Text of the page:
About Incunabula, Old and Valuable Books

The department’s holdings of old and valuable prints, nearly 500.000 items in total, are stored partly in the library building on Josefsplatz, and commissioned by Emperor Karl VI. in 1723, partly in archival rooms formerly pertaining to the adjecant Augustian monastery. About one third of the volumes are kept in the baroque state hall.

The holdings include incunabula (books printed until 1500), printed matter ??? from 1501 to 1850 as well as rare, valuable and bibliophile prints (without any temporal limitation) and special holdings as Chinese or Japanese works.   

The department is continuously completing its holdings by acquiring old and valuable prints (according to the directives) and making them available for the reader.  

History of the holdings

The incunabula (ca. 8000 in total, some few even dating back to the collection of Emperor Friedrich III., r. 1440-1493) form the most precious part of the department’s holdings, covering about the fifth part of all titles printed in the 15th century. Especially worth of note are the only sample of Gutenberg’s 42-line bible (pr. Mainz 1454/55) extant in Austria, a complete perganent print of the Mainz Psalter (Johann Fust, Peter Schöffer 1457) and copies of nearly all bibles printed before 1500.   

The imperial book collection was continuously and systematically added to - not only as part of the imperial treasure, but also following scientific and artistic requirements of the time. From the 16th c. onwards, directives for submitting copies were issued; these copies were meant to protect the printer’s interests by preventing unauthorised reproductions, but also to facilitate censure by the officials. Submission of deposit copies was finally stipulated when, at the Frankfurt book fair of 1569, the book commission was introduced. This praxis was extended to the whole of the Habsburg monarchy in 1808 and (although not always respected) helped to increase the library’s holdings significantly. Starting with Hugo Blotius’s appointment as court librarian to Emperor Maximilian II. in 1575, prefects like Gerard van Swieten or his son Gottfried van Swieten took care to enrich the collections. The private collections of some of the prefects - Sebastian Tengnagel (1573 - 1636), Peter Lambeck (1628 - 1680) oder Gerard van Swieten (1700 - 1772) – and eminent scholars as Viennese humanist Johannes Cuspinianus (1473 - 1529) brought even more additions to the holdings.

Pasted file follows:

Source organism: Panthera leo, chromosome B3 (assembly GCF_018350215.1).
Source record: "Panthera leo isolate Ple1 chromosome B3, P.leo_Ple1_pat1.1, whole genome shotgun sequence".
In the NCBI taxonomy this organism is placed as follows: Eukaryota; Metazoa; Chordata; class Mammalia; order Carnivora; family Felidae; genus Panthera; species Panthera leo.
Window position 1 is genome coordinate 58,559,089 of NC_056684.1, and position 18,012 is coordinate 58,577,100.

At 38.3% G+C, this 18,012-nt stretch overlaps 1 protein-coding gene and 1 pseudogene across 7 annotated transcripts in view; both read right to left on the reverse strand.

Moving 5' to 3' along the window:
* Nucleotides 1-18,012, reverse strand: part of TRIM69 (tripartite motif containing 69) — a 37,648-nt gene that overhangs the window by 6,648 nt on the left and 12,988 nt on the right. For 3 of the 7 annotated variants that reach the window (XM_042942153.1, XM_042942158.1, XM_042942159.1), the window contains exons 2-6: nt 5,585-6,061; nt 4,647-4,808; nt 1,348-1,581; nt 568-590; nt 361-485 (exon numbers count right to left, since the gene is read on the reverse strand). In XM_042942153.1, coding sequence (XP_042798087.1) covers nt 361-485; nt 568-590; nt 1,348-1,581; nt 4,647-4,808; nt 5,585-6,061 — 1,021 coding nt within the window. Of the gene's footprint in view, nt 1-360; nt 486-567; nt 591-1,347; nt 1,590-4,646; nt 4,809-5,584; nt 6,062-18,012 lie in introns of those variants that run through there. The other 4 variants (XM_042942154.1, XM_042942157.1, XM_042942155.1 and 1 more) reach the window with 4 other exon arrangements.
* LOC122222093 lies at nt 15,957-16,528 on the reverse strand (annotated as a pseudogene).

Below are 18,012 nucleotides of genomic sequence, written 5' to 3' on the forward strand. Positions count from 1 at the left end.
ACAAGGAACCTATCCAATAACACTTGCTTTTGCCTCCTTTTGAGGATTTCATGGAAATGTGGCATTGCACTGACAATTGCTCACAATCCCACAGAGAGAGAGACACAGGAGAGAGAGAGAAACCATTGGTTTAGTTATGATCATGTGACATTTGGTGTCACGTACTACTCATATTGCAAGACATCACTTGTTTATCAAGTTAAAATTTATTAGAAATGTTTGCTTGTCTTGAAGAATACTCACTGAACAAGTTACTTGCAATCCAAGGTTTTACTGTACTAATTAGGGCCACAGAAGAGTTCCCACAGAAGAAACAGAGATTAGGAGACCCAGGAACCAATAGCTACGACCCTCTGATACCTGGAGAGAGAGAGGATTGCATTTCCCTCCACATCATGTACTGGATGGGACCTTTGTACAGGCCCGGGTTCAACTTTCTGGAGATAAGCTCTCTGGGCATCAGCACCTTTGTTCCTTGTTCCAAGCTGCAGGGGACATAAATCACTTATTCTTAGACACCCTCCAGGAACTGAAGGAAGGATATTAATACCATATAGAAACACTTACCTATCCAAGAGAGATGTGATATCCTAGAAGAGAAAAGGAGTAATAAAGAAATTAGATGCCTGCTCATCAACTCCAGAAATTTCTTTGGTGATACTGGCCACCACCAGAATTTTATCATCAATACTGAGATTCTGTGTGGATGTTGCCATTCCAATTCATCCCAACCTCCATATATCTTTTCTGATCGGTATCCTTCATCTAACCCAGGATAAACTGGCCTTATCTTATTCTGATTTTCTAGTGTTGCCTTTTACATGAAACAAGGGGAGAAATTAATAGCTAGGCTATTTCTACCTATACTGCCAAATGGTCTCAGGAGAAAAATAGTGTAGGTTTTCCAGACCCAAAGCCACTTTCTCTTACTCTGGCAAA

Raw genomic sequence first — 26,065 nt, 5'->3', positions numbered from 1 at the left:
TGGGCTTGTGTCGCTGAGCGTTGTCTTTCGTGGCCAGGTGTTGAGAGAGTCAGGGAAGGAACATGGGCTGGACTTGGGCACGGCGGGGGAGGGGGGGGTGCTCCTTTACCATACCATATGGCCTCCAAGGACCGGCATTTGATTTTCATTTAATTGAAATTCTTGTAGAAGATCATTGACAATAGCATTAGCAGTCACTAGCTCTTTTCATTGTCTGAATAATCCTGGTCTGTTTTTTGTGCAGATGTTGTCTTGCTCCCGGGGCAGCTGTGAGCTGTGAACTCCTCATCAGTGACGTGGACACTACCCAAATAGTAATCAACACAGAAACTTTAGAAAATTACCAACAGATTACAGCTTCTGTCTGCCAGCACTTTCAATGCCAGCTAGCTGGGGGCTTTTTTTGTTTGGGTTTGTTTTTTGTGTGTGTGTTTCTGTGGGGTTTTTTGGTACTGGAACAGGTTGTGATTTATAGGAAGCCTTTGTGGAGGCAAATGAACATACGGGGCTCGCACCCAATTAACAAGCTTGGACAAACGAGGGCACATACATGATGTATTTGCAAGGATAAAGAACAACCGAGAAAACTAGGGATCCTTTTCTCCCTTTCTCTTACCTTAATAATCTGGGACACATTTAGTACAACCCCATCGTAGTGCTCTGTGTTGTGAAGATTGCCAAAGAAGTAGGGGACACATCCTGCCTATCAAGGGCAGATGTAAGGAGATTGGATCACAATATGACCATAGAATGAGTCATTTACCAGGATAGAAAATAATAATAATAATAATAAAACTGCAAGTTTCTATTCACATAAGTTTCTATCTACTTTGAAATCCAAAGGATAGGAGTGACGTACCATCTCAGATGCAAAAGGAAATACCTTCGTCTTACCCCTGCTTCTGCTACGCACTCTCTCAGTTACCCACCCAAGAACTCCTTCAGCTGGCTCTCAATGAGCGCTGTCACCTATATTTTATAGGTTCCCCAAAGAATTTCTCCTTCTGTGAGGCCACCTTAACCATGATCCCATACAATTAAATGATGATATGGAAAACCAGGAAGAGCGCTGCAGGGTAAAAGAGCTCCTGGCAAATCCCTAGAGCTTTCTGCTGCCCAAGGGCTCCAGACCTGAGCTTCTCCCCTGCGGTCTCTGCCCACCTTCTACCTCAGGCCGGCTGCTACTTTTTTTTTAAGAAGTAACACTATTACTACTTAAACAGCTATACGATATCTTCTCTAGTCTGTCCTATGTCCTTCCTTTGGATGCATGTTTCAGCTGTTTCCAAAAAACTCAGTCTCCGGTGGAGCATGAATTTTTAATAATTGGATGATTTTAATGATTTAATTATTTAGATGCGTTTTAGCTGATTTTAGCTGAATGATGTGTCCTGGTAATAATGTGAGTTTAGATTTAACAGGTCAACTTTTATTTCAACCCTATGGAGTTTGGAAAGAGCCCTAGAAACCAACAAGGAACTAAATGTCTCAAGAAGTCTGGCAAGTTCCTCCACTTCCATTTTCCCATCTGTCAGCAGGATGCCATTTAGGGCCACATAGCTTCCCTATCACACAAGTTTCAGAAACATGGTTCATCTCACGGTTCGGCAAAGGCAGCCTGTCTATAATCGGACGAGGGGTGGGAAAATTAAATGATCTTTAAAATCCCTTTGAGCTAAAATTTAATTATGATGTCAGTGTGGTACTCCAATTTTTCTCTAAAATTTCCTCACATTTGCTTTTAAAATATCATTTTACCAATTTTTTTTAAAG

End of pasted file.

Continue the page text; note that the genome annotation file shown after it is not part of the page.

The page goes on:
Due to different reasons, books from public institutions such as the University Library of Vienna (in 1756) or the Vienna City Library (in 1780) found their way into the library’s collections. The dissolution of monasteries during the reign of emperor Joseph II. (1780-1790) brought even more additions to the holdings, as did the collections of several members of the Habsburg family. When the Tyrolean line of the dynasty died out in 1665, most of the Ambras Castle library was brought to Vienna, as were the libraries of the Graz Castle library of the Styrian Habsburgs (in 1758) and the Habsburg family library („Fideikommiss“, in 1920) – this last one still being kept in the National Library’s Picture Archives.     

The substantial holdings of historical newspapers includes the Wiennerische Diarium („Viennese Daily“), founded in 1703 and continued until today as Wiener Zeitung – and therefore the oldest daily newspaper still being published.

Other highlights of the collection are the stock of historical single-leaf prints, laws and decrees and the unique holdings of pamphlets and governmental publications on the revolution of 1848.

The department’s holdings are continuously added to by newly acquired historical prints (by purchase or book gift) and bibliophile prints of modern contemporary book artists.


last update 10/7/2013